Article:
"We are really lucky that the original Minifigure was designed in a way that gave us an extremely simplistic figure, which acts as the perfect blank canvas for us to now apply any sort of character," says Ashton. "The figure was originally designed with its functionality probably being pretty high on the design criteria to deliver great role-play experiences. I would imagine that the original designers had little idea that the figure they created would ultimately turn into such a brand icon."

Iconic is an understatement. Minifigures have become so emblematic that every franchise—from Star Wars to Harry Potter—has rushed to transfer its flesh-and-blood characters into polymer figurines.

It's not surprising that fans want little Harry Potters, Hermione Grangers or even Han Solos to play with in their immaculately imagined Hogwarts schools. But the Lego System in Play also goes to great lengths to incorporate not just the look but also the personality of each character into their respective Minifigures.

"When creating licensed characters, we work extremely closely with the movie studios, who will send us specific photos of the characters' costumes, hair styles and accessories," Ashton says. "We will then pass these on to our element design team—who then either hand-sculpt and video scan the hair pieces and accessories, or build them in a computer program, while our graphic design team illustrates the graphics, which will be applied to the Minifigure face and body."

The Lego Group has just released yet another Harry Potter collection, featuring new recreations of scenes and characters. Harry Potter was immortalized in Lego bricks in 2001 with the Sorting Hat set. The company has grown with the boy wizard and his enduring popularity, and the latest edition of Harry Potter Minifigures highlights that relationship. The Hogwarts Castle Lego set, for example, has hit shelves in various iterations, each more intricate and closer to the film set than the last. Harry Potter and Lego fans can recreate Harry and Ron's literal run-in with the Whomping Willow, Harry's first Quidditch game and the Hogwarts Express. "With our Harry Potter collectible Minifigure line, we will also be introducing brand-new poseable short legs, which are perfect for bringing the younger and shorter cast members to life," Ashton says. Avid fans are well on their way to recreating every scene from the Harry Potter movies entirely through Lego sets.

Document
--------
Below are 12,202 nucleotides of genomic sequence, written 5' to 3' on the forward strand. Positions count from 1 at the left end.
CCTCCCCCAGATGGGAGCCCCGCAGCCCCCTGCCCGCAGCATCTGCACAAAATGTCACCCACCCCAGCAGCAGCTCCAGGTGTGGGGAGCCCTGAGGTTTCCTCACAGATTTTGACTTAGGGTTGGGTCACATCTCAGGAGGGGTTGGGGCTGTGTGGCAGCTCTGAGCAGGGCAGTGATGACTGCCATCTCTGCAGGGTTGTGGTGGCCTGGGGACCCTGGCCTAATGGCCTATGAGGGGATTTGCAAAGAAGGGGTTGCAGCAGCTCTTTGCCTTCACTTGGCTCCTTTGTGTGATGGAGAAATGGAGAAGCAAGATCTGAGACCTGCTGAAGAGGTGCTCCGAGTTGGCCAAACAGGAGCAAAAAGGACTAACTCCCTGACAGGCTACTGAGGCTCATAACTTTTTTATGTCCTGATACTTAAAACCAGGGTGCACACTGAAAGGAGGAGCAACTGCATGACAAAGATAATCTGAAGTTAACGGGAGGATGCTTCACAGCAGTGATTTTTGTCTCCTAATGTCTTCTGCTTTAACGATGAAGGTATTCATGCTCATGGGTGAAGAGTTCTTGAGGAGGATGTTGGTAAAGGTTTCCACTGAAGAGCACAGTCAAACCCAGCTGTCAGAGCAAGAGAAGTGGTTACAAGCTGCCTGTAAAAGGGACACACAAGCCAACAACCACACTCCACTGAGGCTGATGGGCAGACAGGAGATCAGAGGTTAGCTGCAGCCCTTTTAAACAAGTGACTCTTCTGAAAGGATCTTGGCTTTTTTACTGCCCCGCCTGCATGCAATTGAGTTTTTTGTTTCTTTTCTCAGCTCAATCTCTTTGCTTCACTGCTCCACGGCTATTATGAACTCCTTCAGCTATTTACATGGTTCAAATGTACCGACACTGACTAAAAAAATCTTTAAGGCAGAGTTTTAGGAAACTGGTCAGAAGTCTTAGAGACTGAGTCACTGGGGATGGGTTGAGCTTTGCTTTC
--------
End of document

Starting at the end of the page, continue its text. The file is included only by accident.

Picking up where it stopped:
Ashton believes adults are so drawn to the Minifigures because it reminds them of their first Lego experience. "I think many adults are extremely nostalgic about their childhood and really like to cling on to those memories, and in some cases relive them," he says. "With the Lego Minifigure being introduced 40 years ago, anyone growing up through the late '70s, '80s or early '90s will have had the opportunity to build and play with Lego sets and fall in love with the Lego Minifigure as a child. Of course, those little Lego enthusiasts are all grown up now and quite a few of them are still big kids at heart."

As those big kids continue to have little kids of their own, there's no end in sight for the popular reign of the Minifigure. Here's to another 40 years.

This article, written by Assistant Editor Alicia Kort, was excerpted from Newsweek's Special Edition: Lego—The Toy That Changed Our Lives. For more on the No. 1 building system in the world, pick up a copy today.